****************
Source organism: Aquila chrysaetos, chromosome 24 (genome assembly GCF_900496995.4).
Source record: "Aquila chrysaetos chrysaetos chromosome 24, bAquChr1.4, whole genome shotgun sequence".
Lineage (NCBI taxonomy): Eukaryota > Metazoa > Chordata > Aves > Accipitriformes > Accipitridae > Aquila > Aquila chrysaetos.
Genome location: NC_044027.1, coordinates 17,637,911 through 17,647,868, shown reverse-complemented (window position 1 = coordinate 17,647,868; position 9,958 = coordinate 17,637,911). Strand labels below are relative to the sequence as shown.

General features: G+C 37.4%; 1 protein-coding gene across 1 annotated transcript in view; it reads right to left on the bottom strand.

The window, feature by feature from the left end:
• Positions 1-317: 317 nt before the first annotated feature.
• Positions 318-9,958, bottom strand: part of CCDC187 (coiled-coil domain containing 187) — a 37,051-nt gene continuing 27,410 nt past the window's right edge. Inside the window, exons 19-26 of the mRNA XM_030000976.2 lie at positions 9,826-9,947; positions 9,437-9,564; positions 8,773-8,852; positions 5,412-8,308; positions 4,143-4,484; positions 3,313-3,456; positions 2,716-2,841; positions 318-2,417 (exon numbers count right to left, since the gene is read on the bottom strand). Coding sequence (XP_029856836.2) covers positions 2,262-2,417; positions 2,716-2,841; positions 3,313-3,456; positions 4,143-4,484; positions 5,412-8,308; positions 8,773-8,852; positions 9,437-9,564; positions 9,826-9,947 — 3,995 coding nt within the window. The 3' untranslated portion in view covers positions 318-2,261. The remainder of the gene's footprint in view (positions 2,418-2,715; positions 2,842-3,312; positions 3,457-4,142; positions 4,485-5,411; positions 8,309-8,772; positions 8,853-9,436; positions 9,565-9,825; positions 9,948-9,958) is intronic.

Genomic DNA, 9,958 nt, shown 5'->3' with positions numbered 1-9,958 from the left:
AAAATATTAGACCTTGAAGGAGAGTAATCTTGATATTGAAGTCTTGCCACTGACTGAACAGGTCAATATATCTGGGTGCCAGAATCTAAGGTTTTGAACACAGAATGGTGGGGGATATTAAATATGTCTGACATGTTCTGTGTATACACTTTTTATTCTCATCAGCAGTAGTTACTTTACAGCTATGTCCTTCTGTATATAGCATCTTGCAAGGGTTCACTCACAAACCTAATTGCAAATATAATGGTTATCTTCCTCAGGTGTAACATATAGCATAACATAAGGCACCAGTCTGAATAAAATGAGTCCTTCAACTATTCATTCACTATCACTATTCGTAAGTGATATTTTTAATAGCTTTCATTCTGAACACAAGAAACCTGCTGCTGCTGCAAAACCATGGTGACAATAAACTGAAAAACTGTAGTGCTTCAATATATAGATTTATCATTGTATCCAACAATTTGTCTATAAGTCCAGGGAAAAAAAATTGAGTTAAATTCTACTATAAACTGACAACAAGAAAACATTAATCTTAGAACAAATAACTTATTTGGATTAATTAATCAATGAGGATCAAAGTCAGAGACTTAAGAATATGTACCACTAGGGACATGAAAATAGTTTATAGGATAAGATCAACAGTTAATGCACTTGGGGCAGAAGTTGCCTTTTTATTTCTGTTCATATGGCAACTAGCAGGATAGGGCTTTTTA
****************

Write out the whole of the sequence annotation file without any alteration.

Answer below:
Source organism: Aquila chrysaetos, chromosome 24 (genome assembly GCF_900496995.4).
Source record: "Aquila chrysaetos chrysaetos chromosome 24, bAquChr1.4, whole genome shotgun sequence".
Lineage (NCBI taxonomy): Eukaryota > Metazoa > Chordata > Aves > Accipitriformes > Accipitridae > Aquila > Aquila chrysaetos.
Genome location: NC_044027.1, coordinates 17,637,911 through 17,647,868, shown reverse-complemented (window position 1 = coordinate 17,647,868; position 9,958 = coordinate 17,637,911). Strand labels below are relative to the sequence as shown.

General features: G+C 37.4%; 1 protein-coding gene across 1 annotated transcript in view; it reads right to left on the bottom strand.

The window, feature by feature from the left end:
• Positions 1-317: 317 nt before the first annotated feature.
• Positions 318-9,958, bottom strand: part of CCDC187 (coiled-coil domain containing 187) — a 37,051-nt gene continuing 27,410 nt past the window's right edge. Inside the window, exons 19-26 of the mRNA XM_030000976.2 lie at positions 9,826-9,947; positions 9,437-9,564; positions 8,773-8,852; positions 5,412-8,308; positions 4,143-4,484; positions 3,313-3,456; positions 2,716-2,841; positions 318-2,417 (exon numbers count right to left, since the gene is read on the bottom strand). Coding sequence (XP_029856836.2) covers positions 2,262-2,417; positions 2,716-2,841; positions 3,313-3,456; positions 4,143-4,484; positions 5,412-8,308; positions 8,773-8,852; positions 9,437-9,564; positions 9,826-9,947 — 3,995 coding nt within the window. The 3' untranslated portion in view covers positions 318-2,261. The remainder of the gene's footprint in view (positions 2,418-2,715; positions 2,842-3,312; positions 3,457-4,142; positions 4,485-5,411; positions 8,309-8,772; positions 8,853-9,436; positions 9,565-9,825; positions 9,948-9,958) is intronic.

Genomic DNA, 9,958 nt, shown 5'->3' with positions numbered 1-9,958 from the left:
AAAATATTAGACCTTGAAGGAGAGTAATCTTGATATTGAAGTCTTGCCACTGACTGAACAGGTCAATATATCTGGGTGCCAGAATCTAAGGTTTTGAACACAGAATGGTGGGGGATATTAAATATGTCTGACATGTTCTGTGTATACACTTTTTATTCTCATCAGCAGTAGTTACTTTACAGCTATGTCCTTCTGTATATAGCATCTTGCAAGGGTTCACTCACAAACCTAATTGCAAATATAATGGTTATCTTCCTCAGGTGTAACATATAGCATAACATAAGGCACCAGTCTGAATAAAATGAGTCCTTCAACTATTCATTCACTATCACTATTCGTAAGTGATATTTTTAATAGCTTTCATTCTGAACACAAGAAACCTGCTGCTGCTGCAAAACCATGGTGACAATAAACTGAAAAACTGTAGTGCTTCAATATATAGATTTATCATTGTATCCAACAATTTGTCTATAAGTCCAGGGAAAAAAAATTGAGTTAAATTCTACTATAAACTGACAACAAGAAAACATTAATCTTAGAACAAATAACTTATTTGGATTAATTAATCAATGAGGATCAAAGTCAGAGACTTAAGAATATGTACCACTAGGGACATGAAAATAGTTTATAGGATAAGATCAACAGTTAATGCACTTGGGGCAGAAGTTGCCTTTTTATTTCTGTTCATATGGCAACTAGCAGGATAGGGCTTTTTA